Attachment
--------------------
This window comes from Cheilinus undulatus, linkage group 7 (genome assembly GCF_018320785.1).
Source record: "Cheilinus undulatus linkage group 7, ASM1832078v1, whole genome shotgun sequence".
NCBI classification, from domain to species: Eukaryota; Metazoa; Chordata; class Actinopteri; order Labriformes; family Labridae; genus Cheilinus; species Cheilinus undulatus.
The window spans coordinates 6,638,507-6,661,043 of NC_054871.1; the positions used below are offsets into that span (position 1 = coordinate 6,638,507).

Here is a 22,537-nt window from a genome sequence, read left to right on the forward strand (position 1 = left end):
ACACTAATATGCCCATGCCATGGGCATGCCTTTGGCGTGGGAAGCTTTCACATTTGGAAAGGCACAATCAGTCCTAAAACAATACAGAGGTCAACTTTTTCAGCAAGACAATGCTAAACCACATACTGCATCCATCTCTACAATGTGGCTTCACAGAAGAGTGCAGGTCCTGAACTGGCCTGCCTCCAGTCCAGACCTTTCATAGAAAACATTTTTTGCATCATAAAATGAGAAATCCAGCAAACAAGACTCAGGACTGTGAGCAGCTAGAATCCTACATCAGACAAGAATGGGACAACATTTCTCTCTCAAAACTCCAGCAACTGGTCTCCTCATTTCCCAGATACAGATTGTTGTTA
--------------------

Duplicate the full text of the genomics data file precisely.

This window comes from Cheilinus undulatus, linkage group 7 (genome assembly GCF_018320785.1).
Source record: "Cheilinus undulatus linkage group 7, ASM1832078v1, whole genome shotgun sequence".
NCBI classification, from domain to species: Eukaryota; Metazoa; Chordata; class Actinopteri; order Labriformes; family Labridae; genus Cheilinus; species Cheilinus undulatus.
The window spans coordinates 6,638,507-6,661,043 of NC_054871.1; the positions used below are offsets into that span (position 1 = coordinate 6,638,507).

Here is a 22,537-nt window from a genome sequence, read left to right on the forward strand (position 1 = left end):
ACACTAATATGCCCATGCCATGGGCATGCCTTTGGCGTGGGAAGCTTTCACATTTGGAAAGGCACAATCAGTCCTAAAACAATACAGAGGTCAACTTTTTCAGCAAGACAATGCTAAACCACATACTGCATCCATCTCTACAATGTGGCTTCACAGAAGAGTGCAGGTCCTGAACTGGCCTGCCTCCAGTCCAGACCTTTCATAGAAAACATTTTTTGCATCATAAAATGAGAAATCCAGCAAACAAGACTCAGGACTGTGAGCAGCTAGAATCCTACATCAGACAAGAATGGGACAACATTTCTCTCTCAAAACTCCAGCAACTGGTCTCCTCATTTCCCAGATACAGATTGTTGTTA